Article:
2. Address the student who is "playing" the game by name. "It is important as bus drivers to know the students. That is not always possible on an athletic trip, but in that case, the coach should know," Lawrence added.
  3. Call for assistance over the radio.
  4. Get the names of the students involved.

Lawrence suggests that administrators thoroughly examine the motivations of any student who engages in unsafe behavior on the bus.

"In this day and age, with bullying ... someone could easily be intimidated into [playing a game like red light]," he explained. "You have to think about whether this was something that the student wanted to do on his own, or was he proving himself? Or was it something where other students said, 'You need to do this or I will beat you up'? So, like any altercation that happens in the bus, you really need to dig down deeper to evaluate why the students are behaving the way they are."

Below is a clip of the red light game found on YouTube by Fairport district officials. It is unknown where this incident took place:

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Read more about: New York

This game was big in the mid-1990s and virtually died out by 2000 as the Gen-Xers left high school and the Millennials took over. I guess everything old is new again!

Dan    |    Oct 09, 2014 06:16 PM

The school does not seem to mention any consequence to the players for this sort of risk behavior. Do they slide this time, and slide again with whatever new game they come up with down the road? So much of this stuff happens when riders can not trust that the adults involved mean what they say. Who can trust adults like that?

jkraemer    |    Oct 19, 2011 12:06 AM

If the coaches, teachers on board the bus in charge of the group do nothing to stop the unsafe practice - it is up to the driver to pull the bus safely off the roadway and take charge. Hopefully at that point the coaches and teachers should already be supporting the driver's efforts at bringing the situation under control. Just think what the outcome would be if there were students injured and no one does anything to stop them? Night time driving is one of the most dangerous times to be distracted from the roadway when you are trying to drive a school bus. Most building administrators would want to know if any driver experiences any bad behavior out of their students and staff members that would be deemed a dangerous situation for the driver. So make sure you make your report out and submit it to the building principal and even the school superintendent if you have any reportable student or staff injuries. Follow school board approved policies and procedures which are found within student and staff handbooks. Having cell phone numbers to the building principal or athletic director is always a good idea to have included upon trip request forms. Your reaction plan is only as good as your preparation for the what-ifs. None of us want to be on the late night News or CNN news coverage from having a preventable school bus accident.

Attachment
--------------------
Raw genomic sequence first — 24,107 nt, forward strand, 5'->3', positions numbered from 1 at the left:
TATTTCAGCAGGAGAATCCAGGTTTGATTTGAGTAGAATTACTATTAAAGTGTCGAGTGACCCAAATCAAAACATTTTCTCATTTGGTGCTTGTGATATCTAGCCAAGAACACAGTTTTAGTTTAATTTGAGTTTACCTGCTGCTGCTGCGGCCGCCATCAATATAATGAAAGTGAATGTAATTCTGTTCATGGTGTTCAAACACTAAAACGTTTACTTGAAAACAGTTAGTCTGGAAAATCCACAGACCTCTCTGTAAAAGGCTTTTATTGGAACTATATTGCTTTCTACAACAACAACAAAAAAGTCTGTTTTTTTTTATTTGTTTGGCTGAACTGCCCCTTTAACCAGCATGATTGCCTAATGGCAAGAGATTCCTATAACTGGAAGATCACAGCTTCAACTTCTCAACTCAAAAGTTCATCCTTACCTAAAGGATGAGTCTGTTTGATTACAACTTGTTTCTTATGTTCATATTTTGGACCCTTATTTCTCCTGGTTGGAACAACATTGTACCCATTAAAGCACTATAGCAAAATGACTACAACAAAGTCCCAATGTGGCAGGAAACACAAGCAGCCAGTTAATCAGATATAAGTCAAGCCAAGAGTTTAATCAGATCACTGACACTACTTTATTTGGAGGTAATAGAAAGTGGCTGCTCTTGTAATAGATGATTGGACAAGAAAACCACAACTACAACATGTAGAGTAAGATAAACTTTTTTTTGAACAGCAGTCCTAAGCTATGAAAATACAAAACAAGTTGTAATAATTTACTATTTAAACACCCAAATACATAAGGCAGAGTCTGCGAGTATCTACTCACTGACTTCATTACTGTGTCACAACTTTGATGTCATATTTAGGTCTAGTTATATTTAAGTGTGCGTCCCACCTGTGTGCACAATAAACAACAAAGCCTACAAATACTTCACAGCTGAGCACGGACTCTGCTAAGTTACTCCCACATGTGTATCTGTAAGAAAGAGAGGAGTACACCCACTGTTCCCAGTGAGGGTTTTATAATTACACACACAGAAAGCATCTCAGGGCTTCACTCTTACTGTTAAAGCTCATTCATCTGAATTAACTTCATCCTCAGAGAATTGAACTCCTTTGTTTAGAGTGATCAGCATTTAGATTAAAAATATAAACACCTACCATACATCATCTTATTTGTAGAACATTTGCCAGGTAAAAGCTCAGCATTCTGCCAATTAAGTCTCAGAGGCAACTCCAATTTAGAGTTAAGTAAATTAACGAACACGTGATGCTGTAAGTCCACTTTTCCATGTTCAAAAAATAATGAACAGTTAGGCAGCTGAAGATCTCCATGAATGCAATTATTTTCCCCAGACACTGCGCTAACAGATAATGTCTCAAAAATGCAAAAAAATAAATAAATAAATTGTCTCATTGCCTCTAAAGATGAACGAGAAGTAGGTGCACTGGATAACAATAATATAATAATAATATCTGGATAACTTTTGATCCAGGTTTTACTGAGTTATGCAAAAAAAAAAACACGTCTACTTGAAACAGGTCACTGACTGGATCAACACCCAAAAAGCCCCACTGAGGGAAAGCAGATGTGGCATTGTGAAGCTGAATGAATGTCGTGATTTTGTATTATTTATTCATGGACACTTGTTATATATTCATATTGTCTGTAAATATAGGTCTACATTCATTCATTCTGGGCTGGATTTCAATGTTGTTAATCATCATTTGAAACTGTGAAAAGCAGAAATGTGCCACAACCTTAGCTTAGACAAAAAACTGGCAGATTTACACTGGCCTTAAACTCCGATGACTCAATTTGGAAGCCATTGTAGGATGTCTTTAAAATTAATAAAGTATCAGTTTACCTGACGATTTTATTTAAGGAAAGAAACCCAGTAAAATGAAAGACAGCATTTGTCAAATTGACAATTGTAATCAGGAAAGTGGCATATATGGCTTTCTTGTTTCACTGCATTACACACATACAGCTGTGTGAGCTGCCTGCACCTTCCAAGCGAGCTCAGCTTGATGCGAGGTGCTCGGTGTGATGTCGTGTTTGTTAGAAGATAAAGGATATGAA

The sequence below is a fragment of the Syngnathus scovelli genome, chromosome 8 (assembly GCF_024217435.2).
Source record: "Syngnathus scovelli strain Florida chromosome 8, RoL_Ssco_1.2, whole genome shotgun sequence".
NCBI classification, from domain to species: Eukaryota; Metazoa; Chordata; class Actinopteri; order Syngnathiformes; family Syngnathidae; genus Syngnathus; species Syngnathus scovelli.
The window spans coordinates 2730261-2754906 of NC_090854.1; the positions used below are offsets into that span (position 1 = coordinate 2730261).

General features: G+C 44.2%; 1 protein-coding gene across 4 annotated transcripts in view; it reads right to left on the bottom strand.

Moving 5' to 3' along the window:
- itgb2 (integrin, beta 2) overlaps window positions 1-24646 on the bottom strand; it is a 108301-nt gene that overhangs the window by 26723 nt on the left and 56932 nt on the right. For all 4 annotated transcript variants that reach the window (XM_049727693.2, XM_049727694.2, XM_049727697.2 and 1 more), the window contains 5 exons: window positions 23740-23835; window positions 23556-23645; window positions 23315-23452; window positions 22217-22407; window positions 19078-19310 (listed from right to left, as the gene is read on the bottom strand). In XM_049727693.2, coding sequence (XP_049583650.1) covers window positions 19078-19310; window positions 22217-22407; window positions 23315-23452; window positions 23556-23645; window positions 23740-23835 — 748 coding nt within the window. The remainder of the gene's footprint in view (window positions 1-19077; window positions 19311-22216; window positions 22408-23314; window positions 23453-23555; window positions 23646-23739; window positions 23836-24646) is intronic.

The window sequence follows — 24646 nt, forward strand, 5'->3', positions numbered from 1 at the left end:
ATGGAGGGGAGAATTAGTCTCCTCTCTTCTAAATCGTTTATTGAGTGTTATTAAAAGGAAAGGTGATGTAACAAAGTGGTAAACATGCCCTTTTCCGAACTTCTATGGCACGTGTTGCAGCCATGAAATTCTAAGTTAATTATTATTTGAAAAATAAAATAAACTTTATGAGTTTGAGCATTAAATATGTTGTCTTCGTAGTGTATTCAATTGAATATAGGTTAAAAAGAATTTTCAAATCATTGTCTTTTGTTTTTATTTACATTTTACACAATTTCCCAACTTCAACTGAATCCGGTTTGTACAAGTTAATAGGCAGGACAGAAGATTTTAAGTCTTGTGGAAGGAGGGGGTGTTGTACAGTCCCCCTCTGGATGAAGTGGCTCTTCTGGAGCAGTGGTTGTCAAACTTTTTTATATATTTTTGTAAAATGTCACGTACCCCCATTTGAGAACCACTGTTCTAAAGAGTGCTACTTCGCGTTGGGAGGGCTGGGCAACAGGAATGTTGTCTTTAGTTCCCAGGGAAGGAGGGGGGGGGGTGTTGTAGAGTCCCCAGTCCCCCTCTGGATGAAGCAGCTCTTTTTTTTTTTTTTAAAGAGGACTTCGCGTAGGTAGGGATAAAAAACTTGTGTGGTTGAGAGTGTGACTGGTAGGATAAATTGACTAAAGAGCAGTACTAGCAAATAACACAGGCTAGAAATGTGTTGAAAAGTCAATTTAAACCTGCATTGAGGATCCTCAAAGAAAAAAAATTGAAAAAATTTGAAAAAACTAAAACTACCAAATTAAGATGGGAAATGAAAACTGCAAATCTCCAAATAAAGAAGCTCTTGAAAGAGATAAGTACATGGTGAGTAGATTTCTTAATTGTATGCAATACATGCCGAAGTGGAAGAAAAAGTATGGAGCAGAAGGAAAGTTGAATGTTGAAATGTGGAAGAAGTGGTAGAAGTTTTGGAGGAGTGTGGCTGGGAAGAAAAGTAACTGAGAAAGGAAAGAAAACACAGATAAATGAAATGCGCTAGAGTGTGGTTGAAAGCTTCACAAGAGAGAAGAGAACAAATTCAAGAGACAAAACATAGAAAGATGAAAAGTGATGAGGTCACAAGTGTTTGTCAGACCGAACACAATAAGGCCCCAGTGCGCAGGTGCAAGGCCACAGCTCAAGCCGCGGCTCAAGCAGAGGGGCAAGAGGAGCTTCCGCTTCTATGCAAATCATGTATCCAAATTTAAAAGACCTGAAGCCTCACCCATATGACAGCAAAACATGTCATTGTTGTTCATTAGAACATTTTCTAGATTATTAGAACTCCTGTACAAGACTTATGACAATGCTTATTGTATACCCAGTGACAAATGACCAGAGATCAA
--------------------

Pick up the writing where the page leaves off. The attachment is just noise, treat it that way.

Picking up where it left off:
Dan Luttrell    |    Oct 18, 2011 05:41 PM

That's what NY gets for having the dumb red lights! :P

K    |    Oct 18, 2011 04:54 PM